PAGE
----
Inappropriate medication use in hospitalised oldest old patients across transitions of care.
Aging Clin Exp Res. 2019 Jan 10;:
Authors: Manias E, Maier A, Krishnamurthy G
BACKGROUND: Oldest old patients aged 85 years and over are at risk of experiencing potentially inappropriate medications (PIMs) and potential prescribing omissions (PPOs) across transitions of care. Geriatricians also face enormous challenges in prescribing medications for these patients.
METHODS: A mixed-methods, sequential explanatory design was undertaken of electronic medical records and semi-structured interviews with geriatricians at a public teaching hospital. Data were collected at four time points using the Screening Tool of Older Persons' potentially inappropriate Prescriptions (STOPP) and Screening Tool to Alert doctors to the Right Treatment (START).
RESULTS: Of 249 patients, the prevalence of at least 1 PIM varied between 36.9 and 51.0%, while the prevalence of at least 1 PPO varied between 36.9 and 44.6%. The most common PIM was use of proton pump inhibitors while the most common PPO was omission of vitamin D supplements in housebound patients or patients experiencing falls. Poisson regression analysis showed that PIMs were significantly associated with use of mobility aids, 1.430 (95% CI 1.109-1.843, p = 0.006), and number of medications prescribed at admission, 1.083 (95% CI 1.058-1.108, p < 0.001). PPOs were significantly associated with comorbidities, 1.172 (95% CI 1.073-1.280, p < 0.001), medications prescribed at admission, 0.989 (95% CI 0.978-0.999, p = 0.035), and length of stay, 1.004 (95% CI 1.002-1.006, p < 0.001). Geriatrician interviews (N = 9) revealed medication-related, health professional-related and patient-related challenges with managing medications.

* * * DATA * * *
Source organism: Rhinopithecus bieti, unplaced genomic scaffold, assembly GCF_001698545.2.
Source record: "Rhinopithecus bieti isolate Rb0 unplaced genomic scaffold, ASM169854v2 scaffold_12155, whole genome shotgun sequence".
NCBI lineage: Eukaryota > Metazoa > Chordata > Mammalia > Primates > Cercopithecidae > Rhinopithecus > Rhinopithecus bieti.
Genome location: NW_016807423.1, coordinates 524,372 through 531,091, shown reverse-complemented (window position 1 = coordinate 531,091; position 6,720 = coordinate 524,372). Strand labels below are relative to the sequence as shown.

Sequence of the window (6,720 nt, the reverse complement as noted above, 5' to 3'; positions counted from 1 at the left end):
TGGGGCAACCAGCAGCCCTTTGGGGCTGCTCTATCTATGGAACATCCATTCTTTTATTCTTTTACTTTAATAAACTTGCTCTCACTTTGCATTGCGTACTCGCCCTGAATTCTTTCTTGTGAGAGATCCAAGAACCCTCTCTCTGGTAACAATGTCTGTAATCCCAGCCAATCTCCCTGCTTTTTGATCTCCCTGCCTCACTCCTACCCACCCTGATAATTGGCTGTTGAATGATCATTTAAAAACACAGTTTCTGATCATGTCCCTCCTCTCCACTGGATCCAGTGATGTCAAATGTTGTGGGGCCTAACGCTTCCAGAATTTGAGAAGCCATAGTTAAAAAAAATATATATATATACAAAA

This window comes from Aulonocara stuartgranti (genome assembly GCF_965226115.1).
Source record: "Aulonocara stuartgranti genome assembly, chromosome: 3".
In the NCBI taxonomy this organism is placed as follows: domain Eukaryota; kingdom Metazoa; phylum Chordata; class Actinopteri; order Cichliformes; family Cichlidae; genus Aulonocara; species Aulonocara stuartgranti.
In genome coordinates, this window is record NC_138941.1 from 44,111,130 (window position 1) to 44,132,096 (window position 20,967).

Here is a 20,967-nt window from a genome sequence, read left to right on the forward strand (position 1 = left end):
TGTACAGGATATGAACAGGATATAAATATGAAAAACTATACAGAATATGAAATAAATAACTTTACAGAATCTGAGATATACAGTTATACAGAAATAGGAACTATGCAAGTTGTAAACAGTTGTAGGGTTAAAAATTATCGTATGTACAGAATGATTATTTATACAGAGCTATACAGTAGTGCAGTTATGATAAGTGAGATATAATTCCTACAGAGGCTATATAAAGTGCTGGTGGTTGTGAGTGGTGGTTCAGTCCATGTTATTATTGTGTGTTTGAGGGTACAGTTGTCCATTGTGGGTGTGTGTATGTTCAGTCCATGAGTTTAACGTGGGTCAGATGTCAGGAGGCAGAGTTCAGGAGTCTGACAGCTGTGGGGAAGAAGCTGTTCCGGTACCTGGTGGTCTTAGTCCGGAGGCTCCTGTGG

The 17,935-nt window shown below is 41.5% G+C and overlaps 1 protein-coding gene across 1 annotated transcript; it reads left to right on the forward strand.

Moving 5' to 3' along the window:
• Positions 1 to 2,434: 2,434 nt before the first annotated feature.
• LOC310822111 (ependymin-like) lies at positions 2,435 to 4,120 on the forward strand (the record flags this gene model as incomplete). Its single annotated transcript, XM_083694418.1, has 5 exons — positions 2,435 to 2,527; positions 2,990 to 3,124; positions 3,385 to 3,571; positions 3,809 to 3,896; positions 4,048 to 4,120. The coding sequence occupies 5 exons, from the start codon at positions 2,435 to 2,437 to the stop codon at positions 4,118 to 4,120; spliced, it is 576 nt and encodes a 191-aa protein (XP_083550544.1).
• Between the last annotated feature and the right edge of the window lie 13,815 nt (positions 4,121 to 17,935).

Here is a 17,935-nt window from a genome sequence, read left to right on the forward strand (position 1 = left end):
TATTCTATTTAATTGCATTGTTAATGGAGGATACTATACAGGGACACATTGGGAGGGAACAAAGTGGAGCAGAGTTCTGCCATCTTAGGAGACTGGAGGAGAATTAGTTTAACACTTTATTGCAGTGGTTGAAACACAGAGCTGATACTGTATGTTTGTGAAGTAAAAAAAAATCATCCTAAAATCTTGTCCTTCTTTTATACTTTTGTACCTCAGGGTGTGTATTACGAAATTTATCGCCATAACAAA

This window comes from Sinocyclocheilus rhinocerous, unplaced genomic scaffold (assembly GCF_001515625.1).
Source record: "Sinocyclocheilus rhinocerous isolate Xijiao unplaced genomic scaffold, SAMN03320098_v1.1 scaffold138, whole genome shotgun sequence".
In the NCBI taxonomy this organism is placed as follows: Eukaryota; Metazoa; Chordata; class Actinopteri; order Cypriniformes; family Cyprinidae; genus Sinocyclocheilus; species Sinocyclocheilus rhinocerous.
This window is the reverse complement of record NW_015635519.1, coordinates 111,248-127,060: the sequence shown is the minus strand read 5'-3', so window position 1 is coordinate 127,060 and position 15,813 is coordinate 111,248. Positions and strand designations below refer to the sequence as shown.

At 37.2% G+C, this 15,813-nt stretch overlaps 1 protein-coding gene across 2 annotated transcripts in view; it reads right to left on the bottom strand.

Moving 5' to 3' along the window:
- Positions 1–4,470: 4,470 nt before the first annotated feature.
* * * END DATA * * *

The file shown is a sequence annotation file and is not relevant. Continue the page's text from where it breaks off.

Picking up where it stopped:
CONCLUSIONS: Inappropriate prescribing is common in oldest old patients. Greater attention is needed on actively de-prescribing medications that are not beneficial and commencing medications that would be advantageous. Tailored strategies for improving prescribing practices are needed.
PMID: 30632078 [PubMed - as supplied by publisher]